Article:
Deutsche Gesellschaft
für phänomenologische Forschung

Series | Buch | Kapitel


Logic and mathematics in Husserl's formal and transcendental logic

Robert Sokolowski

pp. 306-327


Formal and Transcendental Logic is as organic and independent as a written composition can be. It engenders its own parts, incorporates them, adjusts them when its growth demands, and finally subsists in a completeness achieved through its own work. But like an organism, no philosophical writing can live in sheer autonomy; Husserl's Logic must absorb words and meanings from its context—ordinary language and the tradition of philosophy and science—but it leaves none unchanged. The book builds itself in assimilating them; it is the assimilation and activation of sedimented tradition. In comments on his methodology Husserl says he intends to accept "intellectual formations" from the tradition and radically investigate their sense by bringing them to original clarification. But radical investigation and original clarification mean "shaping the sense anew," bringing it to clarity and understanding it has never enjoyed.1 The completed book is a constellation of such clarified senses, each determined in function of the others and brought to its definitive philosophical exposition.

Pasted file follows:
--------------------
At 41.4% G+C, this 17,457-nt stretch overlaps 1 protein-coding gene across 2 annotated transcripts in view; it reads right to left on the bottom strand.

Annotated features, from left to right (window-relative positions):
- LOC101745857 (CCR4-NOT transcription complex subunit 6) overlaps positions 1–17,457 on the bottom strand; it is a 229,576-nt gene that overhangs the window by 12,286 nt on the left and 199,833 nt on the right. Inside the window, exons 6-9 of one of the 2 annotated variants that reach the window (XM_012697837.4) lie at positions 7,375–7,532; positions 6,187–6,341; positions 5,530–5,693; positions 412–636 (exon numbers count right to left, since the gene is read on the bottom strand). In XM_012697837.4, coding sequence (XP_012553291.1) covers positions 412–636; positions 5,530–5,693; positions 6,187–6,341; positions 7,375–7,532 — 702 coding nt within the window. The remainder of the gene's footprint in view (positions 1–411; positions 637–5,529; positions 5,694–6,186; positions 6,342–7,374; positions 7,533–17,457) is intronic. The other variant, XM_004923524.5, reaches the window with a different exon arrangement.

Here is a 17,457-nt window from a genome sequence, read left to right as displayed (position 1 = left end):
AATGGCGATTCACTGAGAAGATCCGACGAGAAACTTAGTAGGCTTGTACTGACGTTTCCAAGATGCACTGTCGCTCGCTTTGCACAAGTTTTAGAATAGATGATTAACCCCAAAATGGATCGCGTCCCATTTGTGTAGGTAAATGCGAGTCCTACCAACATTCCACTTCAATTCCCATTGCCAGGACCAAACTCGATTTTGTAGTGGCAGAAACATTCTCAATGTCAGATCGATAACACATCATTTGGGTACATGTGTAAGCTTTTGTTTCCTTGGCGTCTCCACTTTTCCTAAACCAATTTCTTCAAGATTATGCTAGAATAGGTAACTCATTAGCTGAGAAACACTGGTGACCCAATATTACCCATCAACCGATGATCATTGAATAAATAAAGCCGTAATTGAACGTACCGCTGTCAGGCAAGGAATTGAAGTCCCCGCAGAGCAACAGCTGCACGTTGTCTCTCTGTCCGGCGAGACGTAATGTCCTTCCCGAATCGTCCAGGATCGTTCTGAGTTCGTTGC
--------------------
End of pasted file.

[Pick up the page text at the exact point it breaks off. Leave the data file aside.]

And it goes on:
Publication details

Published in:

Carr David, Casey Edward (1973) Explorations in phenomenology. Den Haag, Nijhoff.

Seiten: 306-327

DOI: 10.1007/978-94-010-1999-6_15


Sokolowski Robert (1973) „Logic and mathematics in Husserl's formal and transcendental logic“, In: D. Carr & E. Casey (eds.), Explorations in phenomenology, Den Haag, Nijhoff, 306–327.